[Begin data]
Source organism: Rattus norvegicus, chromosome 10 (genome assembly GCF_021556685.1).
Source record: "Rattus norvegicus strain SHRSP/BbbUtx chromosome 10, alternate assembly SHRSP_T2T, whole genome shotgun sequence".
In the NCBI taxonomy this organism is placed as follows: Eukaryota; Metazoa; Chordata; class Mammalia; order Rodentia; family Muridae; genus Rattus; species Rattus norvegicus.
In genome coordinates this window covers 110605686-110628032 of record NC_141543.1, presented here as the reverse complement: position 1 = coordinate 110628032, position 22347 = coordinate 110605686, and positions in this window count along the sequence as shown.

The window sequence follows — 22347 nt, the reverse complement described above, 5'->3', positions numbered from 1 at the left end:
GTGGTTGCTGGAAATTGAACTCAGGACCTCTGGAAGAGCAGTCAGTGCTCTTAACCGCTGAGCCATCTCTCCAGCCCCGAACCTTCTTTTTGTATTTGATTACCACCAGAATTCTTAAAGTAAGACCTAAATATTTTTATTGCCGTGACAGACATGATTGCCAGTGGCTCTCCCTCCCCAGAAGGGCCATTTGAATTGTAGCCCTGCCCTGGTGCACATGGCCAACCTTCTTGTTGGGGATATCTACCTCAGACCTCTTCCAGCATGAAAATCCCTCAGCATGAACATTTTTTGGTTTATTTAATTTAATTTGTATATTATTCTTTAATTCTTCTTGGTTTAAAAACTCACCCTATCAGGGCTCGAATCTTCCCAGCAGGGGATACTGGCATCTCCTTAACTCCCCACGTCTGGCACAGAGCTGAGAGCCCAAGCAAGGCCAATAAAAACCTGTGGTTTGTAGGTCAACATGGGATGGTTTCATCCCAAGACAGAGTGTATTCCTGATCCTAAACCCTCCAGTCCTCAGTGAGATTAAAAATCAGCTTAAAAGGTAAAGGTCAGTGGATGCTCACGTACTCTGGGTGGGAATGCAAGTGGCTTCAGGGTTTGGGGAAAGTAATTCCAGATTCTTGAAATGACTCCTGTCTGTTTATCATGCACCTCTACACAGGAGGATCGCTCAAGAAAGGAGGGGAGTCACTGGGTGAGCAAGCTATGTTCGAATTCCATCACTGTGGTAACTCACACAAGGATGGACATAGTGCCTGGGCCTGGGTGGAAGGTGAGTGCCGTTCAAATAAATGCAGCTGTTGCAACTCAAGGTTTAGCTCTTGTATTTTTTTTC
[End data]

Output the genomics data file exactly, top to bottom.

Source organism: Rattus norvegicus, chromosome 10 (genome assembly GCF_021556685.1).
Source record: "Rattus norvegicus strain SHRSP/BbbUtx chromosome 10, alternate assembly SHRSP_T2T, whole genome shotgun sequence".
In the NCBI taxonomy this organism is placed as follows: Eukaryota; Metazoa; Chordata; class Mammalia; order Rodentia; family Muridae; genus Rattus; species Rattus norvegicus.
In genome coordinates this window covers 110605686-110628032 of record NC_141543.1, presented here as the reverse complement: position 1 = coordinate 110628032, position 22347 = coordinate 110605686, and positions in this window count along the sequence as shown.

The window sequence follows — 22347 nt, the reverse complement described above, 5'->3', positions numbered from 1 at the left end:
GTGGTTGCTGGAAATTGAACTCAGGACCTCTGGAAGAGCAGTCAGTGCTCTTAACCGCTGAGCCATCTCTCCAGCCCCGAACCTTCTTTTTGTATTTGATTACCACCAGAATTCTTAAAGTAAGACCTAAATATTTTTATTGCCGTGACAGACATGATTGCCAGTGGCTCTCCCTCCCCAGAAGGGCCATTTGAATTGTAGCCCTGCCCTGGTGCACATGGCCAACCTTCTTGTTGGGGATATCTACCTCAGACCTCTTCCAGCATGAAAATCCCTCAGCATGAACATTTTTTGGTTTATTTAATTTAATTTGTATATTATTCTTTAATTCTTCTTGGTTTAAAAACTCACCCTATCAGGGCTCGAATCTTCCCAGCAGGGGATACTGGCATCTCCTTAACTCCCCACGTCTGGCACAGAGCTGAGAGCCCAAGCAAGGCCAATAAAAACCTGTGGTTTGTAGGTCAACATGGGATGGTTTCATCCCAAGACAGAGTGTATTCCTGATCCTAAACCCTCCAGTCCTCAGTGAGATTAAAAATCAGCTTAAAAGGTAAAGGTCAGTGGATGCTCACGTACTCTGGGTGGGAATGCAAGTGGCTTCAGGGTTTGGGGAAAGTAATTCCAGATTCTTGAAATGACTCCTGTCTGTTTATCATGCACCTCTACACAGGAGGATCGCTCAAGAAAGGAGGGGAGTCACTGGGTGAGCAAGCTATGTTCGAATTCCATCACTGTGGTAACTCACACAAGGATGGACATAGTGCCTGGGCCTGGGTGGAAGGTGAGTGCCGTTCAAATAAATGCAGCTGTTGCAACTCAAGGTTTAGCTCTTGTATTTTTTTTC